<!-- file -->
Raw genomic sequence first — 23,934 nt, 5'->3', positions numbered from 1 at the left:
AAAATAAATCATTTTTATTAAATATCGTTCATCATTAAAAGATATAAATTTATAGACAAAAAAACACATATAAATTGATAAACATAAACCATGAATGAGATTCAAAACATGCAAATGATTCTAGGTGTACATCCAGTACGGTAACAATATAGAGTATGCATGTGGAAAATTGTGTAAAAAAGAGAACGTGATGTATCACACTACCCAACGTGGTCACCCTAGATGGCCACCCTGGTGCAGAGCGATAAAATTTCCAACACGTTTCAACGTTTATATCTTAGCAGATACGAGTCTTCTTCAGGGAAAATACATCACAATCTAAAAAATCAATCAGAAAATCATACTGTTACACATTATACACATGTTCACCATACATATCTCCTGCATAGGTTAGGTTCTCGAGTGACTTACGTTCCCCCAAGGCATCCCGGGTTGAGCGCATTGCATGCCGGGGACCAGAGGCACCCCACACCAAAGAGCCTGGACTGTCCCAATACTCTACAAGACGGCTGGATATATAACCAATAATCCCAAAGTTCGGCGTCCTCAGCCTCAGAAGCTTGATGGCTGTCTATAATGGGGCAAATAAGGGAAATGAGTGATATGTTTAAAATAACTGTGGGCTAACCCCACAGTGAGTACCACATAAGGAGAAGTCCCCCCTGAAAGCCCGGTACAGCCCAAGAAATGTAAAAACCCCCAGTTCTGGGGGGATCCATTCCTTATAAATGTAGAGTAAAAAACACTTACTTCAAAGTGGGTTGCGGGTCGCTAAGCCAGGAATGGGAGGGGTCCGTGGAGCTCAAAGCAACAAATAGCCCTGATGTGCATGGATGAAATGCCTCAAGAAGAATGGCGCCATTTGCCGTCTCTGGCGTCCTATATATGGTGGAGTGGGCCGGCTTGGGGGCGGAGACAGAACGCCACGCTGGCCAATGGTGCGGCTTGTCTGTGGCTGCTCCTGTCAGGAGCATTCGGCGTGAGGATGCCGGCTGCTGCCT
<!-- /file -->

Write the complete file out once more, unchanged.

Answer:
Raw genomic sequence first — 23,934 nt, 5'->3', positions numbered from 1 at the left:
AAAATAAATCATTTTTATTAAATATCGTTCATCATTAAAAGATATAAATTTATAGACAAAAAAACACATATAAATTGATAAACATAAACCATGAATGAGATTCAAAACATGCAAATGATTCTAGGTGTACATCCAGTACGGTAACAATATAGAGTATGCATGTGGAAAATTGTGTAAAAAAGAGAACGTGATGTATCACACTACCCAACGTGGTCACCCTAGATGGCCACCCTGGTGCAGAGCGATAAAATTTCCAACACGTTTCAACGTTTATATCTTAGCAGATACGAGTCTTCTTCAGGGAAAATACATCACAATCTAAAAAATCAATCAGAAAATCATACTGTTACACATTATACACATGTTCACCATACATATCTCCTGCATAGGTTAGGTTCTCGAGTGACTTACGTTCCCCCAAGGCATCCCGGGTTGAGCGCATTGCATGCCGGGGACCAGAGGCACCCCACACCAAAGAGCCTGGACTGTCCCAATACTCTACAAGACGGCTGGATATATAACCAATAATCCCAAAGTTCGGCGTCCTCAGCCTCAGAAGCTTGATGGCTGTCTATAATGGGGCAAATAAGGGAAATGAGTGATATGTTTAAAATAACTGTGGGCTAACCCCACAGTGAGTACCACATAAGGAGAAGTCCCCCCTGAAAGCCCGGTACAGCCCAAGAAATGTAAAAACCCCCAGTTCTGGGGGGATCCATTCCTTATAAATGTAGAGTAAAAAACACTTACTTCAAAGTGGGTTGCGGGTCGCTAAGCCAGGAATGGGAGGGGTCCGTGGAGCTCAAAGCAACAAATAGCCCTGATGTGCATGGATGAAATGCCTCAAGAAGAATGGCGCCATTTGCCGTCTCTGGCGTCCTATATATGGTGGAGTGGGCCGGCTTGGGGGCGGAGACAGAACGCCACGCTGGCCAATGGTGCGGCTTGTCTGTGGCTGCTCCTGTCAGGAGCATTCGGCGTGAGGATGCCGGCTGCTGCCT